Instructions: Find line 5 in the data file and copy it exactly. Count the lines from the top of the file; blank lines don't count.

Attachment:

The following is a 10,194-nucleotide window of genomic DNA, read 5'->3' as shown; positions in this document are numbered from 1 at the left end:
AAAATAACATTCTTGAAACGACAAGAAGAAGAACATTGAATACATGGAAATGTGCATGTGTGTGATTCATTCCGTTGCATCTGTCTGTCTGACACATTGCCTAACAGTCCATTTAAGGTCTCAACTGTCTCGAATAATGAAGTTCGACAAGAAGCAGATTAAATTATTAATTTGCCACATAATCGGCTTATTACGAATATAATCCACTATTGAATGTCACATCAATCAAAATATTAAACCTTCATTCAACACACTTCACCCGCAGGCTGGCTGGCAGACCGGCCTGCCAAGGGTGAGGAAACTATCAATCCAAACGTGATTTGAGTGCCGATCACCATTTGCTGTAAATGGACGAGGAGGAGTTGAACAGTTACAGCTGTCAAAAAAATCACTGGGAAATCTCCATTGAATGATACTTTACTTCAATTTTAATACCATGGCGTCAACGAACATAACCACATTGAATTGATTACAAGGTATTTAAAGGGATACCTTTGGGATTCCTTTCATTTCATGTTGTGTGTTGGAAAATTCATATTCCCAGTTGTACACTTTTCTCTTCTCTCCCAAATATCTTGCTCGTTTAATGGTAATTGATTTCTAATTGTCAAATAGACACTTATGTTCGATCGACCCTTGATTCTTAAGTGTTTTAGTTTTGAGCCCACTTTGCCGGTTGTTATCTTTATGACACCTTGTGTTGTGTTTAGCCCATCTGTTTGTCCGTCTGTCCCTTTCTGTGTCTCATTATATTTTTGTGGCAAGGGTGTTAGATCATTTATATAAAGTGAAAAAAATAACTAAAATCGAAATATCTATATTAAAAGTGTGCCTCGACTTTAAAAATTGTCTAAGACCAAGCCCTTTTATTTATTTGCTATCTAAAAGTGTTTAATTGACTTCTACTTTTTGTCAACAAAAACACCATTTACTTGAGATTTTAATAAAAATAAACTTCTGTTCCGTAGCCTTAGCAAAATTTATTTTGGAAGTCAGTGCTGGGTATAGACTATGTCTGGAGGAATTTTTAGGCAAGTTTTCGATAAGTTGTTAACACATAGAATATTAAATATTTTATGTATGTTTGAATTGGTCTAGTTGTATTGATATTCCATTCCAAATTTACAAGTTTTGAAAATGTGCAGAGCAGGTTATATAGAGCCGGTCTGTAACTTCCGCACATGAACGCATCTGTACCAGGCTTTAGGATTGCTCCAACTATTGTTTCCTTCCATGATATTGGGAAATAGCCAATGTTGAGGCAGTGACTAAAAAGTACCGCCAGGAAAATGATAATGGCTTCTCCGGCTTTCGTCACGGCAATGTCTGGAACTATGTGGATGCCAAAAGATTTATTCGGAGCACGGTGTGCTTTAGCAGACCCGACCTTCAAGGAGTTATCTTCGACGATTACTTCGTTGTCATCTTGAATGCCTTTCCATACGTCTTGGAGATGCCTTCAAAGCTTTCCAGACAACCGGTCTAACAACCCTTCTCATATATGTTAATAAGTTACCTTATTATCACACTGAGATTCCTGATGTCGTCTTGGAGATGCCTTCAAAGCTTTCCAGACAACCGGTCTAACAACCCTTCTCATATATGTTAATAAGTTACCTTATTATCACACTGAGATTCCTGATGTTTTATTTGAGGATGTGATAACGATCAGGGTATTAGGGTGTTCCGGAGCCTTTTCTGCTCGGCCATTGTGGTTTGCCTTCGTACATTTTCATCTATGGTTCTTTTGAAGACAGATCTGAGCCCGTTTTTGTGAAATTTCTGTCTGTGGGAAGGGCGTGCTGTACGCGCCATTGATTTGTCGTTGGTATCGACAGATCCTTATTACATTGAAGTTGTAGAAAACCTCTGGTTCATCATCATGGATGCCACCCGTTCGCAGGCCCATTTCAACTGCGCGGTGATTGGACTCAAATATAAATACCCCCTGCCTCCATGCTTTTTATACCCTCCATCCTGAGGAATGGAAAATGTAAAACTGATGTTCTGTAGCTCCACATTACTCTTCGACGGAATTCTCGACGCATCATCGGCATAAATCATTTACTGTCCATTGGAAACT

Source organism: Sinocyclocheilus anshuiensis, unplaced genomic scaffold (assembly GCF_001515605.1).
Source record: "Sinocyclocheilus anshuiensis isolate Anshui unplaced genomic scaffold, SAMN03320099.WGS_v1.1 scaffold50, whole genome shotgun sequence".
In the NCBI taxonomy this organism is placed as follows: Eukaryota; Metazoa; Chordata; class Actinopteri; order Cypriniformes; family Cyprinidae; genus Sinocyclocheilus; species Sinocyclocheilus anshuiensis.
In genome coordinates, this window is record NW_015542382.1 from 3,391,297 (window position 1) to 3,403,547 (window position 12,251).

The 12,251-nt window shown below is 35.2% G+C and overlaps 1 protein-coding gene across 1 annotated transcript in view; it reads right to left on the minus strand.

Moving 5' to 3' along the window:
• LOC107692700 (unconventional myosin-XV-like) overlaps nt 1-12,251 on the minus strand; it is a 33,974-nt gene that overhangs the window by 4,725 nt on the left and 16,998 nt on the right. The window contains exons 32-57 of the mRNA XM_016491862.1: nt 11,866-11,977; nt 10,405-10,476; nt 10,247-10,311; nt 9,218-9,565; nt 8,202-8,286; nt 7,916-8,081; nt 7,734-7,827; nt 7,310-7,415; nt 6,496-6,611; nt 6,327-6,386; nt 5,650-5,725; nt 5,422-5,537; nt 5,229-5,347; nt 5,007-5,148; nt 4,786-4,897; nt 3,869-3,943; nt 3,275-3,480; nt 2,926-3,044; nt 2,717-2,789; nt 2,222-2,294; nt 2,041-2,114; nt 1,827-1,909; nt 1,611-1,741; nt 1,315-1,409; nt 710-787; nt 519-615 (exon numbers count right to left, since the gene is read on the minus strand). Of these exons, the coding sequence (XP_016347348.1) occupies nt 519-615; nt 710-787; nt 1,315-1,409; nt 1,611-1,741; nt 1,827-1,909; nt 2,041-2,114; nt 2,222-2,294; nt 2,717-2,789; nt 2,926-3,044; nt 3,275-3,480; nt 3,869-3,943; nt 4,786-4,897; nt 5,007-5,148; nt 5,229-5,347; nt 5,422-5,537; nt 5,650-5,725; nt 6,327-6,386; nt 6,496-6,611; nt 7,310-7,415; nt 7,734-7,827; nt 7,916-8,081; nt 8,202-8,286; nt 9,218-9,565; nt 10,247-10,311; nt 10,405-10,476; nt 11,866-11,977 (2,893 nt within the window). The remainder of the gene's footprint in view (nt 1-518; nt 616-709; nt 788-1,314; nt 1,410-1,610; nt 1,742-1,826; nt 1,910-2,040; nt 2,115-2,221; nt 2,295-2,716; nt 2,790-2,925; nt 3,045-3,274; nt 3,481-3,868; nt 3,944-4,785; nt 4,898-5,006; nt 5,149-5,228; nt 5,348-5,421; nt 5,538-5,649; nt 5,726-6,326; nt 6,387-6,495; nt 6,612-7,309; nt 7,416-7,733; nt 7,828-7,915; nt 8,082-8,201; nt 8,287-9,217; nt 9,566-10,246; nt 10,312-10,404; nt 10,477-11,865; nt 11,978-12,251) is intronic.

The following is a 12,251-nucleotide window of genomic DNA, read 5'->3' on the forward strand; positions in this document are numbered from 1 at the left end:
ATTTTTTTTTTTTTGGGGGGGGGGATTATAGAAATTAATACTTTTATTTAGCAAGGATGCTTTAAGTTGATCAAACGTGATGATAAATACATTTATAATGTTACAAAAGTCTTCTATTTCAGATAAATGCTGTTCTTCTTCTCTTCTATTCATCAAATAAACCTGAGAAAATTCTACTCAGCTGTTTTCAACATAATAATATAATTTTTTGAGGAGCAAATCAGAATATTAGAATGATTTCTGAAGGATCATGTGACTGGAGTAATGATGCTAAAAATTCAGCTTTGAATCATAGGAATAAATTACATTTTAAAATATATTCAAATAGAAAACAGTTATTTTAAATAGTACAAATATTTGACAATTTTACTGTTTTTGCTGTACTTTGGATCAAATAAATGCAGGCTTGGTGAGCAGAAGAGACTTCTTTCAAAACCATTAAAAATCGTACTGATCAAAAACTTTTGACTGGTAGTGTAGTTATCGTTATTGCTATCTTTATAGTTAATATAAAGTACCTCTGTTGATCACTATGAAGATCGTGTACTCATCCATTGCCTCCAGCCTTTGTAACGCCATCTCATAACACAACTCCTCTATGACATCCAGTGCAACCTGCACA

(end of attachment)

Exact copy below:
In the NCBI taxonomy this organism is placed as follows: Eukaryota; Metazoa; Chordata; class Actinopteri; order Cypriniformes; family Cyprinidae; genus Sinocyclocheilus; species Sinocyclocheilus anshuiensis.